“If you can’t pay it back, pay it forward.”
—Catherine Ryan Hyde, American novelist and short story writer
Image from Unsplash by Ekaterina Shakharova
Who are the people who have invested the most in you over the years?
How did they spend their time, energy, and resources to help you become the person you are today?
In what ways did you repay them for their invaluable contributions?
When I examine my own list, I sometime feel unsettled.
A good number of my teachers, mentors, advisors, and family members are no longer with us. Simply sending my prayers and feelings of gratitude into the domain of spirit doesn’t seem to be enough.
Upon deeper review, I realized that these special individuals probably never expected anything in return. They would probably be very pleased to see me paying many of their lessons forward to others in my communities.
Where and with whom would a pay it forward strategy help you balance the ledger of your life for all that you have received from others over the years?
“We are the gatekeepers of our expectations.”
Image from Unsplash by Georg Eiermann
Earlier this month a good friend asked me to help launch his boat and take it to his dock about an hour away from where it was stored for the winter.
During this process, we traveled through various bays and canals that required bridges to be raised for us to pass. As an inexperienced land lubber, I found the gatekeeping process that allowed our passage fascinating.
When we repeat the process in October, I’ve been promised to be promoted to co-captain for an hour with a short stint of steering the boat in open water, of course.
Where do your experience various types of gatekeepers in your life?
How would being more mindful of your personal and professional expectations help you avoid some of the stormy seas of life?
“Do my expectations match the level of effort I’m giving?”
Image from Unsplash by Product School
What are your thoughts about the statement You get what you expect? How do your own personal and professional results align with your expectations?
I am all about the power of positivity when and only when our efforts are consistent with our thinking.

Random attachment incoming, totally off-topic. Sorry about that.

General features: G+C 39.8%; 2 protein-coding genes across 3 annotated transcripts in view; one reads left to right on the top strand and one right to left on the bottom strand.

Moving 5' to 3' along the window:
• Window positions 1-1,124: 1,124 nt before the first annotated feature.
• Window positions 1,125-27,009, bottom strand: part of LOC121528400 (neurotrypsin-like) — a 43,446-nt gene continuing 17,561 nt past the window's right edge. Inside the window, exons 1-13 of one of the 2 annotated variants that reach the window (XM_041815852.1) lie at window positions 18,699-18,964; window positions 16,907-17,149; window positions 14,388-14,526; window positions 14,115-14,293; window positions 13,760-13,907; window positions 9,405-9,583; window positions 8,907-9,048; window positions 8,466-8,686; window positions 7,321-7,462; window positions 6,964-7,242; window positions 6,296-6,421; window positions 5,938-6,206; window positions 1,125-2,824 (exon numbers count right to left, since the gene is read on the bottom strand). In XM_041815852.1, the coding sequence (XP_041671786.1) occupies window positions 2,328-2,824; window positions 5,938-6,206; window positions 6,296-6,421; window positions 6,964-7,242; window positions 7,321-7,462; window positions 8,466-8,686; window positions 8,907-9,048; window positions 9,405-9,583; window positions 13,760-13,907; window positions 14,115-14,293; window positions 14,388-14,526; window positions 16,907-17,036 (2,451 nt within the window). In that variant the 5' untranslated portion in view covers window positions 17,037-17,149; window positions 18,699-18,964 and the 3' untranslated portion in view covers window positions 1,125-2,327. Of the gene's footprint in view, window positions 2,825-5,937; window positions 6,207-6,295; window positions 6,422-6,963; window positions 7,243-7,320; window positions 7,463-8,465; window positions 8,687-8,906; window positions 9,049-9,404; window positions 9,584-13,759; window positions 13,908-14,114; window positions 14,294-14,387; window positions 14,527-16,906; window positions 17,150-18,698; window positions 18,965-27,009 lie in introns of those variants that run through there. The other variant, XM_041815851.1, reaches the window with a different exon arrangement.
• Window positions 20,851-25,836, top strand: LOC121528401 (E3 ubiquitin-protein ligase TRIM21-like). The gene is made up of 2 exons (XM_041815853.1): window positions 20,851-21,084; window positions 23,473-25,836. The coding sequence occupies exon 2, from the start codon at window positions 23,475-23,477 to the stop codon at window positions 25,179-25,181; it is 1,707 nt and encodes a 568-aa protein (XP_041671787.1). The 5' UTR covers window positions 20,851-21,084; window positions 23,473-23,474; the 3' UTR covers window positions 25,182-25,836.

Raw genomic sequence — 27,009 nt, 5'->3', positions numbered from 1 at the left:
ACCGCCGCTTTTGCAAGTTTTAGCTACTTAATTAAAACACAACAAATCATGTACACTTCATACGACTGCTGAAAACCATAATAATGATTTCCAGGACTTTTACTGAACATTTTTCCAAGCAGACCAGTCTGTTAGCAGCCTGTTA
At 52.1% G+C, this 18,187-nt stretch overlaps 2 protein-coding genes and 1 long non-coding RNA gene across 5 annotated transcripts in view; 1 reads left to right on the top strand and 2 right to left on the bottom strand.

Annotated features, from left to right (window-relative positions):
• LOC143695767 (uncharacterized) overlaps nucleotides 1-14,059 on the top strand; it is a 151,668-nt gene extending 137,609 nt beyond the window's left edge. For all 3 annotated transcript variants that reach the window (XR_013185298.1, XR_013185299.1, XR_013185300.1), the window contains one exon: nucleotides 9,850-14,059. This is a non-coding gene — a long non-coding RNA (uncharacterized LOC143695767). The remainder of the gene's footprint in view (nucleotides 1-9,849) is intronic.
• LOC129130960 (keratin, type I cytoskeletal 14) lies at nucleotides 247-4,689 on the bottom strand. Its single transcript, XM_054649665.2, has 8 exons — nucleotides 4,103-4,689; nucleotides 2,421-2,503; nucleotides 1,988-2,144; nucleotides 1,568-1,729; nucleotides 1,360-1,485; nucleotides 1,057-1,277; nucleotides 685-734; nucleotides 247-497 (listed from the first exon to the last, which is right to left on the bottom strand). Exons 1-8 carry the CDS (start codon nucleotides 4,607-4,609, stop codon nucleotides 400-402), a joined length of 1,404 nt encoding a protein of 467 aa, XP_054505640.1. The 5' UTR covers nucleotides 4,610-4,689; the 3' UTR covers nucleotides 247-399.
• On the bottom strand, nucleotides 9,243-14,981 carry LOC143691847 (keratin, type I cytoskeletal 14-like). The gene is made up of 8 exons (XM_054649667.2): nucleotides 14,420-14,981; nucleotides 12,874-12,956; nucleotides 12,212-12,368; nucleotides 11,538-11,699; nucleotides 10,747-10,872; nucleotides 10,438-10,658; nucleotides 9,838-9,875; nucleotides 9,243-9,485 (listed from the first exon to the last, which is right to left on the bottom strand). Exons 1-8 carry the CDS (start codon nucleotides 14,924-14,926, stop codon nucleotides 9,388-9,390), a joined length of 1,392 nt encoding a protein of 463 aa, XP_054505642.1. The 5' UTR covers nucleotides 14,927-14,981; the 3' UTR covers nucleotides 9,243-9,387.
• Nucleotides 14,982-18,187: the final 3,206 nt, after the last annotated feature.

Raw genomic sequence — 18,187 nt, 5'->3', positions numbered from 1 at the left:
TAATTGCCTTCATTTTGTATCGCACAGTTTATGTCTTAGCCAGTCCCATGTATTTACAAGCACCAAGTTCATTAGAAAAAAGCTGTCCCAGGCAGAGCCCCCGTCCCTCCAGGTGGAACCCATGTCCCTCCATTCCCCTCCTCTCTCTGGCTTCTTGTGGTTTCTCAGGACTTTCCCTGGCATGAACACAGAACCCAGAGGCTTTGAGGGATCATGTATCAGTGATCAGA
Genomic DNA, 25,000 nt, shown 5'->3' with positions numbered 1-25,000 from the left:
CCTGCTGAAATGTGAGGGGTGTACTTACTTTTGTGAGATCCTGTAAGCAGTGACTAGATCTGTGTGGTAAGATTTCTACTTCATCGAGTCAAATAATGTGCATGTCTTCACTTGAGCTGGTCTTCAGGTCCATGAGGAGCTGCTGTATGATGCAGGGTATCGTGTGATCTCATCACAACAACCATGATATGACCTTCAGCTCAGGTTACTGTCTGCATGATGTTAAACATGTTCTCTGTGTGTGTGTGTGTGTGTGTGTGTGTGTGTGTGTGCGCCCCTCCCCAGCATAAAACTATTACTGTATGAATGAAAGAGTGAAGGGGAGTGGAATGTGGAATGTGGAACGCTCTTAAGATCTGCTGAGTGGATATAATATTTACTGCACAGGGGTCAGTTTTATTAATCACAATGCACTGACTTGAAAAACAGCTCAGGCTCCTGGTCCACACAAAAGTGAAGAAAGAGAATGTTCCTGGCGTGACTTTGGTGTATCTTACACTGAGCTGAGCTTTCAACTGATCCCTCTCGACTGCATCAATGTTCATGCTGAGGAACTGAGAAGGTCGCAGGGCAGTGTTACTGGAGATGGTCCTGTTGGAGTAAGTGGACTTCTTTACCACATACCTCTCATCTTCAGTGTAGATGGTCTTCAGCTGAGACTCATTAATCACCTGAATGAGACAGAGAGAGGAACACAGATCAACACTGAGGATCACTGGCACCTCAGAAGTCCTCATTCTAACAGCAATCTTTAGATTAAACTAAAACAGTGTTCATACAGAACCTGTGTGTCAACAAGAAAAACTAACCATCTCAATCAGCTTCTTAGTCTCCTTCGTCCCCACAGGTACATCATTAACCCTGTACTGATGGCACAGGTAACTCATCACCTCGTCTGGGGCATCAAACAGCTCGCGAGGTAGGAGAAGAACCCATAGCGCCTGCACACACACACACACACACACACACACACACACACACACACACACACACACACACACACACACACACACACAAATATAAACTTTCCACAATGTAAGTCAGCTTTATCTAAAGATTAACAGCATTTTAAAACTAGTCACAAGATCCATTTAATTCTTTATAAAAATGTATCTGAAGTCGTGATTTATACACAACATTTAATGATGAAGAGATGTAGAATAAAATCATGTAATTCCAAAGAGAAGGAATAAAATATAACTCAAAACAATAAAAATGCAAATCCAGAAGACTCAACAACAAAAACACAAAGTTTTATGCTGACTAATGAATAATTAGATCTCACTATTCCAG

In my observations and in lots of social science studies there seems to be a strong correlation between the harder we work, and the luckier we get.
How and where is it necessary to up your level of effort to match the expectations you have for yourself?
Where would raising your expectations and your level of effort be in order?
It is good to have a compass to point the way. Hold your expectation lightly and be prepared for unexpected roadblocks and detours.
—Calm App Reflection
Image from Unsplash by Jamie Street-
Throughout the Christmas holidays, many young children pointed their compasses toward the north pole and Santa. With high expectations for what they hoped to find under the tree, they have been pointing their recent efforts to both good decisions and behaviors.
Most of us have been disappointed by things not always turning out as we’d hoped. To navigate around various setbacks and point the way, it is helpful to keep our visions and values in mind.
Regardless of the direction we are headed, we can almost always “course correct” and find ways to give ourselves the gift of a more rewarding life.
What internal compass do you use to point the way?
How can you hold your expectations lightly and be more prepared for life’s unexpected roadblocks and detours?
“So many conditions of happiness are available. You don’t have to run into the future in order to get more.”
—Thích Nhất Hạnh, late Vietnamese Thiền Buddhist monk
Image from Amazon
As part of my coaching process, I introduce my clients to a concept called “creative tension” coined by Robert Frisk in his book, The Path of Least Resistance from the early 90’s.